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Understanding Dial Peers and Call Legs on Cisco IOS Platforms

Cisco - Understanding Dial Peers and Call Legs on Cisco IOS Platforms

Document ID: 12164

Updated: Feb 02, 2006

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Introduction

This document introduces the topic of voice dial peers and call legs. It explains the call setup process through a packet network that uses Cisco IOS® software voice-enabled gateways/routers.

For other topics that discuss dial peers, see the Related Information

Related Cisco Support Community Discussions section of this document.

Prerequisites

Requirements

There are no specific requirements for this document.

Components Used

This document is not restricted to specific software and hardware versions.

Conventions

For more information on document conventions, refer to the Cisco Technical Tips Conventions.

Types of Dial-Peers

Cisco IOS uses two types of dial-peers. They are defined as:

  • Plain old telephone systems (POTS) dial peer—These define the characteristics of a traditional Telephony network connection. The POTS dial peer maps a dial string to a specific voice port on the local router/gateway. Normally, the voice port connects the router/gateway to the local public switched telephone network (PSTN), private automatic branch exchange (PBX), or telephone.

  • Voice-Network dial peers—These define the attributes of a packet voice network connection. Voice-Network dial peers map a dial string to a remote network device. Some examples of these remote network devices are listed here:

    • Destination router/gateway

    • Cisco CallManager

    • Session initiation protocol (SIP) server (for Voice over IP SIP)

    • Open Settlement Protocol (OSP) server (for Voice over IP that uses settlement)

    • H.323 Gatekeeper

    • Mail Transfer Agent (MTA) Server (for Multimedia Mail over IP scenarios)

      The specific type of Voice-Network dial peer depends on the packet network technology used. Different technologies used by dial peers are explained here:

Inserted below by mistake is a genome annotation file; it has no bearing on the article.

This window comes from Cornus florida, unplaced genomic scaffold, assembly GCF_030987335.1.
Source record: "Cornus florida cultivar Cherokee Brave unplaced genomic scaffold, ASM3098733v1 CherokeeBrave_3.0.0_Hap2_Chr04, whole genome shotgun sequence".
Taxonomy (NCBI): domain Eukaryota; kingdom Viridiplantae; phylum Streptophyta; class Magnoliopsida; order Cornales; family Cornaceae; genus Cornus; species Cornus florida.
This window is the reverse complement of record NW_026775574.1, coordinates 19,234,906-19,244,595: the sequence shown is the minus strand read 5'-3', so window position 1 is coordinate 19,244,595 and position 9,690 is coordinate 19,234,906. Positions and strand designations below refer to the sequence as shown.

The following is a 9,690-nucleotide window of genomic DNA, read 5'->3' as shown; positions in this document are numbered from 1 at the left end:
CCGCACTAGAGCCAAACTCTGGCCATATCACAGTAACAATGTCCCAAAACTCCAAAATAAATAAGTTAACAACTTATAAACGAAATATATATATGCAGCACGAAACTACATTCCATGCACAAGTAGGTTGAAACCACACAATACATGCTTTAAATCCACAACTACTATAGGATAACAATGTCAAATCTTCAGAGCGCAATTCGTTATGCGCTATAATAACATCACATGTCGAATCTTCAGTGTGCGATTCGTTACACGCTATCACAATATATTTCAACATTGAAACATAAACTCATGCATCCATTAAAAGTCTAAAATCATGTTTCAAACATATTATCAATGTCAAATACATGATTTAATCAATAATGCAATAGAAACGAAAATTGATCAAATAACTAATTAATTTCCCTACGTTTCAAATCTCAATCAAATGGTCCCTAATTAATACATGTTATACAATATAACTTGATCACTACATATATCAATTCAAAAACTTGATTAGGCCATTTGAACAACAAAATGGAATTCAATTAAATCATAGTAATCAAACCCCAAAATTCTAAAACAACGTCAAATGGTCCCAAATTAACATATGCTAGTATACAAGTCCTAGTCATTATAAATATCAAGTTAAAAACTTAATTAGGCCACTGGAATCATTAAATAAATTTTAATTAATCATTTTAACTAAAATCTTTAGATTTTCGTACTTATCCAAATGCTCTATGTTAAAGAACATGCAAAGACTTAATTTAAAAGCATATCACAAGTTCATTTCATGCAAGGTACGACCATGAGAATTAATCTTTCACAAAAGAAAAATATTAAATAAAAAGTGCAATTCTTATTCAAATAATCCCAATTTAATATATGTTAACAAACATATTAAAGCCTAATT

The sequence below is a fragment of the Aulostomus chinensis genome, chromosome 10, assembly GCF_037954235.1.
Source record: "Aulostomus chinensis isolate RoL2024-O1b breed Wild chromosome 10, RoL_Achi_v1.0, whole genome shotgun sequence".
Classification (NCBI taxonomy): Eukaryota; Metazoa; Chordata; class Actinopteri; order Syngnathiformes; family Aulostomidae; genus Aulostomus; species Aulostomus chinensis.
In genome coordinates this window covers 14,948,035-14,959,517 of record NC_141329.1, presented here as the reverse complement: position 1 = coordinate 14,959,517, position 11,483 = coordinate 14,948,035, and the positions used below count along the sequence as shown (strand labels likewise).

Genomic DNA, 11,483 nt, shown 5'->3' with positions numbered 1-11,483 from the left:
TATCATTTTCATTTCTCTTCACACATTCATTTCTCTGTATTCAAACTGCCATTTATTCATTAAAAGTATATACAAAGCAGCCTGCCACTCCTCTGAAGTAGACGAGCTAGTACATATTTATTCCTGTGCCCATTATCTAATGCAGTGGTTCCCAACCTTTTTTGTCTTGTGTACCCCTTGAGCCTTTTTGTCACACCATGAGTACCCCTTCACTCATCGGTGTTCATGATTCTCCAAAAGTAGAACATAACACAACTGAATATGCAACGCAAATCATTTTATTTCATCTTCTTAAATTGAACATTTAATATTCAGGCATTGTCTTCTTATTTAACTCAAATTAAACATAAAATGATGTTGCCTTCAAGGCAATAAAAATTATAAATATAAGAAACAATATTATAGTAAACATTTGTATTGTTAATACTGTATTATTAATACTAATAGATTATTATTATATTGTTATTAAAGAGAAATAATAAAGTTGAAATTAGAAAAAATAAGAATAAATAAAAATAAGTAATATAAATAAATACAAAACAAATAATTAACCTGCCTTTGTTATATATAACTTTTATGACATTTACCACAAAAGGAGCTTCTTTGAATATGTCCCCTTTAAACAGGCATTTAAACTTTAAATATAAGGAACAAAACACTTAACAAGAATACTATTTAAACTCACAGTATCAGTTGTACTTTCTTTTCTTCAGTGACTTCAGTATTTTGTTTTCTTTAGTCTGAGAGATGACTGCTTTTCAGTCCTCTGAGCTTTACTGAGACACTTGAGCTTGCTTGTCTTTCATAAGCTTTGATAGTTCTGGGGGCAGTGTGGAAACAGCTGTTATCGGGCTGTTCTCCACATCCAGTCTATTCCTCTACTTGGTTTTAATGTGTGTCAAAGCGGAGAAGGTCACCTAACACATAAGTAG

• Voice over IP (VoIP) - The dial peer is mapped to the IP address, Domain Name System (DNS) name, or server-type of the destination VoIP device that terminates the call. This applies to all VoIP protocols such as H.323, SIP, and Media Gateway Control Protocol (MGCP).

    • Voice over Frame Relay (VoFR) - The dial peer is mapped to the data-link connection identifier (DLCI) of the interface from which the call exits the router.

    • Voice over ATM (VoATM) - The dial peer is mapped to the ATM virtual circuit for the interface from which the call exits the router.

    • Multimedia Mail over IP (MMoIP) - The dial peer is mapped to the e-mail address of the Simple Mail Transfer Protocol (SMTP) server. This type of dial peer is used for Store and Forward Fax (on-ramp and off-ramp faxing).

The Cisco IOS command to enter into the dial peer configuration mode is:

maui-nas-07(config)#dial-peer voice number ?

  pots   Telephony
  voatm  Voice over ATM
  vofr   Voice over Frame Relay
  voip   Voice over IP

Relationship Between Dial Peers and Call Legs

A voice call over a packet network is segmented into discrete call legs. These are associated with dial-peers (a dial-peer is associated with each call leg). A call leg is a logical connection between two router/gateways or between a router/gateway and an IP Telephony device (for example Cisco CallManager, SIP Server, and so forth). To illustrate this concept, see Figure 1 and Figure 2 here:

Figure 1. Voice Dial Peers / Call Legs Toll-bypass Scenario

in_out_dial_peers1.gif

In Figure 1 (toll-bypass), a voice call comprises four call legs, two from the perspective of the originating router/gateway and two from the perspective of the terminating router/gateway.